California has more immigrants than any other state. At least one in four Californians – more than 10 million people – were born in another country.
And they’re a diverse bunch: Some immigrants, like my parents, are naturalized U.S. citizens. Others are green card holders. Some live here illegally. In addition, there are many thousands of people who have temporary status here on work or student visas.
Lots of you have asked how the Affordable Care Act affects immigrants. How I’d love to hand you a one-size-fits-all response! But this is Obamacare, after all, and the law treats categories of immigrants differently.
The insurance requirement isn’t as ironclad for people with temporary visas. Some will have to abide and some won’t. (Thanks, Obamacare!) If you’re not sure where you fall, check with an immigration attorney.
Whether you’re eligible for zero, some, or all Obamacare programs depends on your legal status:
They also can receive tax credits for plans purchased through the state’s health insurance exchange, Covered California (as long as they meet the income guidelines and other qualifications).here
People in most of those categories also will be eligible for expanded Medi-Cal if their incomes qualify. Some states – but not California – require a five-year waiting period before allowing certain immigrants to enroll.
Does health insurance from another country qualify? Probably not. Coverage from a foreign insurer does not meet the Obamacare requirement unless the insurer has received approval from the federal government, says Jenny Rejeske, health policy analyst for the National Immigration Law Center.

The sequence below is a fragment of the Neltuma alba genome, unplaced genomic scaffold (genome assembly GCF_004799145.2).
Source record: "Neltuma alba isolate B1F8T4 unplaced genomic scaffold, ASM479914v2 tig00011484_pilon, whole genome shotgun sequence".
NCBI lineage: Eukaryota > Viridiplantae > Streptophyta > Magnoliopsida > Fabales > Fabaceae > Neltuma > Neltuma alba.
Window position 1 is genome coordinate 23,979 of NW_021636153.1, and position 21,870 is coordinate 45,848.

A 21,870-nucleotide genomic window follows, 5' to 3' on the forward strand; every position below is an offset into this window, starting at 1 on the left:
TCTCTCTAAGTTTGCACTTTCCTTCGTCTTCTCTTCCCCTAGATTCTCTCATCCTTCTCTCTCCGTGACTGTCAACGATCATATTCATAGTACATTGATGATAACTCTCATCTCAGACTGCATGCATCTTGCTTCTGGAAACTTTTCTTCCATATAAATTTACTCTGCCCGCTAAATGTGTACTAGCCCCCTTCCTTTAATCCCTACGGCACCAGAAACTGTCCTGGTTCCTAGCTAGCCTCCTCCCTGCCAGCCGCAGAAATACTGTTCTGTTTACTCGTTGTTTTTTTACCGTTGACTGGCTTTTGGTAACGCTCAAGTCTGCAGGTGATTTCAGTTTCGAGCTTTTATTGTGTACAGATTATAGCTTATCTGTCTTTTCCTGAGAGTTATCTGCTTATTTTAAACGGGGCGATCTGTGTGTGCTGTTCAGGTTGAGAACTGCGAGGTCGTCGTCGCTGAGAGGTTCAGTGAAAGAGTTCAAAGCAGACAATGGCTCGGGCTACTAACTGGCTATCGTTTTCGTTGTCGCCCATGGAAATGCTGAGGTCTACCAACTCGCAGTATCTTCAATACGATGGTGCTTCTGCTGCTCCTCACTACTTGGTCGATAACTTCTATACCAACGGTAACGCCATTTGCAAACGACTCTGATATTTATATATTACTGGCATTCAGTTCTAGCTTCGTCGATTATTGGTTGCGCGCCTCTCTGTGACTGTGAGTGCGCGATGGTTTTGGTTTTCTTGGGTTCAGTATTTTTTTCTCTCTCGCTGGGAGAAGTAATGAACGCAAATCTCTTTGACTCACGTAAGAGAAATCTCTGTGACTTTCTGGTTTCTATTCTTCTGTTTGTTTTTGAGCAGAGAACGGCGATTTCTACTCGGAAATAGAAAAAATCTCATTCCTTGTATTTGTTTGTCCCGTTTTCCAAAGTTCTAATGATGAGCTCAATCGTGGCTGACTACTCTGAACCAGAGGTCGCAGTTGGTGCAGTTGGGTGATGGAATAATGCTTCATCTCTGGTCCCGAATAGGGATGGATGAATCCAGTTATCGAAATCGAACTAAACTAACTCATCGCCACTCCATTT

Check with your insurer to find out whether it has sought and received approval. If not, you’ll need to find coverage that meets Obamacare’s standards, qualify for one of the law’s exemptions or pay the tax penalty. On the bright side, you may be eligible for tax credits or other financial help.
But just because a parent (or parents) are in the country illegally doesn’t mean their children are, too. Many such children were born here and are citizens, and are eligible for health care benefits. (Note: Parents who apply for their children but not for themselves will not be asked for their immigration status.)
“Most immigrants live in mixed-status families,” Rejeske says. “You may have an undocumented parent who’s not eligible for anything. There may be a citizen child who’s eligible for Medi-Cal. You may have a lawfully present parent who is eligible for the exchanges.”
She ends with my favorite Obamacare truism: “It can get very complicated.”
In the absence of legislative action, President Obama announced the creation of the Deferred Action for Childhood Arrivals (DACA) program for those young people in 2012.
DACA provides them temporary status for two years and work authorization, and may be renewed. Luis, who wrote in from Modesto, is among them.
First, Luis, as a DACA recipient, you are not required to have insurance under Obamacare.
If you actually want insurance, however, you can’t buy it from Covered California. DACA recipients are barred from the health insurance exchange.
But you may be eligible for Medi-Cal, depending on your income. Unlike some other states, California law allows DACA recipients to sign up for Medi-Cal if they qualify.
Emily Bazar will answer Sacramento Bee readers’ questions about the health insurance reform law at 11:30 a.m. on Thursday, Dec. 5, in a live online chat. Joining her will be health care reporters Pauline Bartolone of Capitol Public Radio and The Bee’s Cynthia Craft. Share your comments and questions in the chat at:
OBAMACARE & YOU
On Monday, Dec. 9, Emily Bazar will appear live at Sacramento State’s Union Ballroom, 6000 J St., for a question-and-answer session, “Obamacare & You.” The event begins at 6:30 p.m. Get details on The Bee’s Healthy Choices blog at: